The aim of this study was to assess secondary school teachers' comfort in teaching adolescents about sexuality and HIV/AIDS, behavioral control and outcome beliefs about HIV/AIDS education and teacher knowledge about HIV/AIDS. The sample consisted of 54 male (35.6%) and 96 female (64.4%) secondary school teachers who were mostly life stkills teachers, from 150 schools across South Africa. Findings suggest that most secondary school teachers, are knowledgeable about AIDS, feel moderately comfortable teaching students about AIDS-related topics, have the knowledge and ability to teach about HIV/AIDS, but lack some material and community support. Teacher in-service training was found to have a significant impact on perceived behavioral control of HIV/AIDS education and HIV/AIDS knowledge.
In 2002 the estimated national South African human immunodeficiency virus (HIV) prevalence rate among 15- to 19-year-olds was 6% (4% in males and 7% in females), 20- to 24-year-olds 13% (8% in males and 17% in females) and 25to 29-year-olds 28% (22% in males and 32% in females), and among African/Black youth 15-24 years) 10.2%, Colored youth 6.4%, Indian youth 0.3% and Whites (15-49 years) 6.2% (Shisana & Simbayi, 2002).
School-based HIV-prevention education has been strongly recommended as a major strategy for increasing adolescents' HIV-related knowledge and prevention behaviors (Siegel, DiClemente, Durbin, Krasnovsky, & Saliba, 1995). A national life skills program for adolescents has been developed in South Africa by the Departments of Health and Education. According to the Department of Health and Department of Education, South Africa Project report (1997/98) the goal of this life skills and HIV/AIDS education learning program for Grades 8-12 is to increase knowledge, develop skills, promote positive and responsible attitudes, and provide motivational supports. Expected outcomes are that students will be able to: demonstrate a clear and accurate understanding of sex, sexuality, gender, and sexually transmitted diseases; critically identify ways in which HIV/STDs can and cannot be transmitted; identify and evaluate the effectiveness of HIV/STD prevention methods; identify, access, and mobilize sources of assistance within a community; critically evaluate reasons for delaying sexual intercourse or practicing abstinence; respond assertively to pressures for sexual intercourse; critically evaluate reasons and methods for having protected sex when/if sexually active; respond assertively to pressures for unprotected sex; accept, cope, and live positively with the knowledge of being HIV-positive; show compassion, empathy, and solidarity toward persons with HIV/AIDS and those affected; recognize the need to provide basic care for people with AIDS in the family and community and those affected; understand the grieving process and cope with loss.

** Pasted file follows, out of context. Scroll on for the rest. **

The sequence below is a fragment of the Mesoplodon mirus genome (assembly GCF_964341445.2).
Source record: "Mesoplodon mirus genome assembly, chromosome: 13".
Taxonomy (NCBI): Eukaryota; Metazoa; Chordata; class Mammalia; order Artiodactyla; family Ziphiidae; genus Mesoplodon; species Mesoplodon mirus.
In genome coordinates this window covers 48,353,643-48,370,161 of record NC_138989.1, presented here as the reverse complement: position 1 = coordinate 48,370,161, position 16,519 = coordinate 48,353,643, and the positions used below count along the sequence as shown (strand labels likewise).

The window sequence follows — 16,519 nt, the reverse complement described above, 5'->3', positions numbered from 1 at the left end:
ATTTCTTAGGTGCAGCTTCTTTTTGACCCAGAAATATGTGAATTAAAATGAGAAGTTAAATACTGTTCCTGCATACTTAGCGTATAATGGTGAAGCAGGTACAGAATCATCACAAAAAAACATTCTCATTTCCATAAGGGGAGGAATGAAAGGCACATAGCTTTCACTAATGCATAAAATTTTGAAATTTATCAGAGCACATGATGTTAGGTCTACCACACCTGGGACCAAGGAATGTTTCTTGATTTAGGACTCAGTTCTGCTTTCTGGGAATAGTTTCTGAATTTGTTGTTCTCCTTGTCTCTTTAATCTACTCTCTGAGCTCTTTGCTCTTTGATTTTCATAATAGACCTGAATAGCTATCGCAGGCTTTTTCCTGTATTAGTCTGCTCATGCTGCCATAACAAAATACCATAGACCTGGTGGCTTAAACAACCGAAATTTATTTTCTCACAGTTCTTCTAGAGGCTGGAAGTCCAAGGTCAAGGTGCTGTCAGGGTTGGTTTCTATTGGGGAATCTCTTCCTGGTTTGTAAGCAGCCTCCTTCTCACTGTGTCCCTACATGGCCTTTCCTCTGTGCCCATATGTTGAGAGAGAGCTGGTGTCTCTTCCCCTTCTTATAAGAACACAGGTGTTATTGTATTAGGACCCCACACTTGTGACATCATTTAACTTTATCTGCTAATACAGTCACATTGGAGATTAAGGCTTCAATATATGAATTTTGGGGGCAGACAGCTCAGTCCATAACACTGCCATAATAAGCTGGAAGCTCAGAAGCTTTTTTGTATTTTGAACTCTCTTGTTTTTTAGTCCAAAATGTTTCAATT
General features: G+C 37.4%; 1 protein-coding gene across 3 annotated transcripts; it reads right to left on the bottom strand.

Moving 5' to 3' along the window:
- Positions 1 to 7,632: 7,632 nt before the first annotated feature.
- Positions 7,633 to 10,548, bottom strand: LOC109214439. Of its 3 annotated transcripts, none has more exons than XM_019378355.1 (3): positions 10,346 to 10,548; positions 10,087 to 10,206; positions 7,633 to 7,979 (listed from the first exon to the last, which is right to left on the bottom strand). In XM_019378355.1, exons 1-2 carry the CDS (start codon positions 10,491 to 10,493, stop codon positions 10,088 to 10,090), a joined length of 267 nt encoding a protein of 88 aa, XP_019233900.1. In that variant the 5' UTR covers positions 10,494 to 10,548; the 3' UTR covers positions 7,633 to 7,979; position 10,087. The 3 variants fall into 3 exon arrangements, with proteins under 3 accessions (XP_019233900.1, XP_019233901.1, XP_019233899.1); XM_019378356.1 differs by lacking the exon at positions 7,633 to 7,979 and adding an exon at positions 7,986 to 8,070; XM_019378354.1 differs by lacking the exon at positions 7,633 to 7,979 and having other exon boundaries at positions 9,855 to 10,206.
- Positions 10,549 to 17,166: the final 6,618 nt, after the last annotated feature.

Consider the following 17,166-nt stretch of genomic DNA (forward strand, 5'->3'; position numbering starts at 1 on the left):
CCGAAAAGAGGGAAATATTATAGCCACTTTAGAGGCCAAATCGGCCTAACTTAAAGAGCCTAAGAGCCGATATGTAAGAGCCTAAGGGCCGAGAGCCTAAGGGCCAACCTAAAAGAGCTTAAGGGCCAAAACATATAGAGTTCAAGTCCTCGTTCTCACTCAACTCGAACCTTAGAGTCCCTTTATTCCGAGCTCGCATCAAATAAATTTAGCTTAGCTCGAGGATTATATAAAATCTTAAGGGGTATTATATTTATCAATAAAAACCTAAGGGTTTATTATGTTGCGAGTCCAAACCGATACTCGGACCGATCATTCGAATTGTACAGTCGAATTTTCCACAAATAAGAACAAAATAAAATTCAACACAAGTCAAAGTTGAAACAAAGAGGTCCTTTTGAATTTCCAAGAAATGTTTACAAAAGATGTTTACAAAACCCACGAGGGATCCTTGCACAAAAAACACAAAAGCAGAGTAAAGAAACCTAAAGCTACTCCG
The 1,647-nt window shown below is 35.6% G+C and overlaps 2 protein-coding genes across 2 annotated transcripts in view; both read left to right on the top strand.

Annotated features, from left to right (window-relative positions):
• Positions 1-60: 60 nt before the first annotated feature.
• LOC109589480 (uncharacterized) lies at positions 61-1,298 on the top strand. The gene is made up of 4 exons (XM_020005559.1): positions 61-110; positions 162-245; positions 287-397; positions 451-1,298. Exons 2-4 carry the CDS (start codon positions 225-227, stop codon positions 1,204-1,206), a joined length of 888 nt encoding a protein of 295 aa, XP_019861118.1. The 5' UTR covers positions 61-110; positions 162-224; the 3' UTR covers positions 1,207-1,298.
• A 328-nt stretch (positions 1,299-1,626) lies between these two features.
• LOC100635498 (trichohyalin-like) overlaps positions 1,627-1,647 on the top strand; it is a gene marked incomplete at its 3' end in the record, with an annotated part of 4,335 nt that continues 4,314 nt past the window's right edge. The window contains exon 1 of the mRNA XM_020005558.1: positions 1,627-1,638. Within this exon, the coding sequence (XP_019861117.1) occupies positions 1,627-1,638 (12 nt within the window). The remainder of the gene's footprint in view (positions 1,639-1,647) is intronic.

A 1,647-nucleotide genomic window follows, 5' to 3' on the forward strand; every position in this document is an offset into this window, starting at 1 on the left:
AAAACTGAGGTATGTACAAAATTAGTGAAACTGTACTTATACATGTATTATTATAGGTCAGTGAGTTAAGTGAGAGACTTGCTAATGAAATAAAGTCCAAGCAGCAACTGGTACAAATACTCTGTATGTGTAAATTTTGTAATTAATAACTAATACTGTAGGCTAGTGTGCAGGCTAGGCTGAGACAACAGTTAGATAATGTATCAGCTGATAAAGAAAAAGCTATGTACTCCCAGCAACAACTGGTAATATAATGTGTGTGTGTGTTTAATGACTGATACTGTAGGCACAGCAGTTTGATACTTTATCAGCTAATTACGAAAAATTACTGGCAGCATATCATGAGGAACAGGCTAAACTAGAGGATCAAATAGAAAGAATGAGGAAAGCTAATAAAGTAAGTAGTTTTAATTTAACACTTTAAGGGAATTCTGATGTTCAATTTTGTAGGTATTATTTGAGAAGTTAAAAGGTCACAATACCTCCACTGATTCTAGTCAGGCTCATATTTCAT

In South Africa at the beginning of 1997, about 10,000 teachers were trained to teach the life skills program, aiming to reach two teachers in each secondary school in each province. Early evaluation of the program shows that there have been difficulties in its implementation, which are not further elaborated on (Harrison, Smit & Myer, 2000). In 2001 Soul City distributed life skills materials for Grade 9 learners to all secondary schools in the country. The materials aimed to: provide relevant information on the emotional and physical changes of puberty including contraception and pregnancy; improve HIV/AIDS-related knowledge, and promote practices that effectively prevent the transmission of HIV/AIDS and other STDS; develop skills that will enable young people to develop safe sexual behaviors or change risky behaviour and make healthy choices for their lives; build young people's capacity to develop healthy relationships; and promote positive values and attitudes towards people living with HIV/AIDS.
The role of teachers in disseminating HIV/AIDS information seems critical for the success of school-based programs. …